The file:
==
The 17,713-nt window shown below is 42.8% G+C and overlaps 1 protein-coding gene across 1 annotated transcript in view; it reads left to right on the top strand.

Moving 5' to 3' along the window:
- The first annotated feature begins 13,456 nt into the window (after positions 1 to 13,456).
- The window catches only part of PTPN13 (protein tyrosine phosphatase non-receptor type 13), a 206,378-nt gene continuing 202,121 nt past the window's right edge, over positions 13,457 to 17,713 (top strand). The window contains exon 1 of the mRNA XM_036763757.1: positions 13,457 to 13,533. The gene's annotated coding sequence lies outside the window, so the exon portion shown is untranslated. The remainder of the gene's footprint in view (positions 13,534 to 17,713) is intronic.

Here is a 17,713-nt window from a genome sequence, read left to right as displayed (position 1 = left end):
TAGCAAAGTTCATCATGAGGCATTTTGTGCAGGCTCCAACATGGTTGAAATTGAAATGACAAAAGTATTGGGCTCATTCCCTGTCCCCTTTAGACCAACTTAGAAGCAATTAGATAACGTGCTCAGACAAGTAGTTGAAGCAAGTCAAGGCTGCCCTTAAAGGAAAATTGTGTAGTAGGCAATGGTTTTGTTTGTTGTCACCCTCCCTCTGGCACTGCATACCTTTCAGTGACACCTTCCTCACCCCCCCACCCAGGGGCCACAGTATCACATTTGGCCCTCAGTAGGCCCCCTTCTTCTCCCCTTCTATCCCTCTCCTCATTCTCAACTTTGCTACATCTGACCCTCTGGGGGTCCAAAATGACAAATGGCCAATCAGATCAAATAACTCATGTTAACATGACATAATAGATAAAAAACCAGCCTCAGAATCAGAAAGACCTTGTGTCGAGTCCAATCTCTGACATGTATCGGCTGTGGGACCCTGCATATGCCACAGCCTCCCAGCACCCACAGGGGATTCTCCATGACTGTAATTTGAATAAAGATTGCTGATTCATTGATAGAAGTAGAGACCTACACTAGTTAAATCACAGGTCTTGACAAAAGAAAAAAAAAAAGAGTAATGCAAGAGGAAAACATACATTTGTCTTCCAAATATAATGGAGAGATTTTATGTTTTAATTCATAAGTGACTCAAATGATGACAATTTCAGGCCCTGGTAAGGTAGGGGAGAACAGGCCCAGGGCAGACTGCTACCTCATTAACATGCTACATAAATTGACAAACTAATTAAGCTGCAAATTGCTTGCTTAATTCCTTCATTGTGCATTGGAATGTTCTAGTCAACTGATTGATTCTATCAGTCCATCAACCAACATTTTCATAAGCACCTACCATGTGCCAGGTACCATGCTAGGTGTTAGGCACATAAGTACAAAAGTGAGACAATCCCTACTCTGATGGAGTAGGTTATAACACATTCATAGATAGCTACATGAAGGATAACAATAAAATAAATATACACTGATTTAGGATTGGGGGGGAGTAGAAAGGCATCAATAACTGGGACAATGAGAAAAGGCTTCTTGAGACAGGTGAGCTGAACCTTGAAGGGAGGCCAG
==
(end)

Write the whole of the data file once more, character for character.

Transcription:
The 17,713-nt window shown below is 42.8% G+C and overlaps 1 protein-coding gene across 1 annotated transcript in view; it reads left to right on the top strand.

Moving 5' to 3' along the window:
- The first annotated feature begins 13,456 nt into the window (after positions 1 to 13,456).
- The window catches only part of PTPN13 (protein tyrosine phosphatase non-receptor type 13), a 206,378-nt gene continuing 202,121 nt past the window's right edge, over positions 13,457 to 17,713 (top strand). The window contains exon 1 of the mRNA XM_036763757.1: positions 13,457 to 13,533. The gene's annotated coding sequence lies outside the window, so the exon portion shown is untranslated. The remainder of the gene's footprint in view (positions 13,534 to 17,713) is intronic.

Here is a 17,713-nt window from a genome sequence, read left to right as displayed (position 1 = left end):
TAGCAAAGTTCATCATGAGGCATTTTGTGCAGGCTCCAACATGGTTGAAATTGAAATGACAAAAGTATTGGGCTCATTCCCTGTCCCCTTTAGACCAACTTAGAAGCAATTAGATAACGTGCTCAGACAAGTAGTTGAAGCAAGTCAAGGCTGCCCTTAAAGGAAAATTGTGTAGTAGGCAATGGTTTTGTTTGTTGTCACCCTCCCTCTGGCACTGCATACCTTTCAGTGACACCTTCCTCACCCCCCCACCCAGGGGCCACAGTATCACATTTGGCCCTCAGTAGGCCCCCTTCTTCTCCCCTTCTATCCCTCTCCTCATTCTCAACTTTGCTACATCTGACCCTCTGGGGGTCCAAAATGACAAATGGCCAATCAGATCAAATAACTCATGTTAACATGACATAATAGATAAAAAACCAGCCTCAGAATCAGAAAGACCTTGTGTCGAGTCCAATCTCTGACATGTATCGGCTGTGGGACCCTGCATATGCCACAGCCTCCCAGCACCCACAGGGGATTCTCCATGACTGTAATTTGAATAAAGATTGCTGATTCATTGATAGAAGTAGAGACCTACACTAGTTAAATCACAGGTCTTGACAAAAGAAAAAAAAAAAGAGTAATGCAAGAGGAAAACATACATTTGTCTTCCAAATATAATGGAGAGATTTTATGTTTTAATTCATAAGTGACTCAAATGATGACAATTTCAGGCCCTGGTAAGGTAGGGGAGAACAGGCCCAGGGCAGACTGCTACCTCATTAACATGCTACATAAATTGACAAACTAATTAAGCTGCAAATTGCTTGCTTAATTCCTTCATTGTGCATTGGAATGTTCTAGTCAACTGATTGATTCTATCAGTCCATCAACCAACATTTTCATAAGCACCTACCATGTGCCAGGTACCATGCTAGGTGTTAGGCACATAAGTACAAAAGTGAGACAATCCCTACTCTGATGGAGTAGGTTATAACACATTCATAGATAGCTACATGAAGGATAACAATAAAATAAATATACACTGATTTAGGATTGGGGGGGAGTAGAAAGGCATCAATAACTGGGACAATGAGAAAAGGCTTCTTGAGACAGGTGAGCTGAACCTTGAAGGGAGGCCAG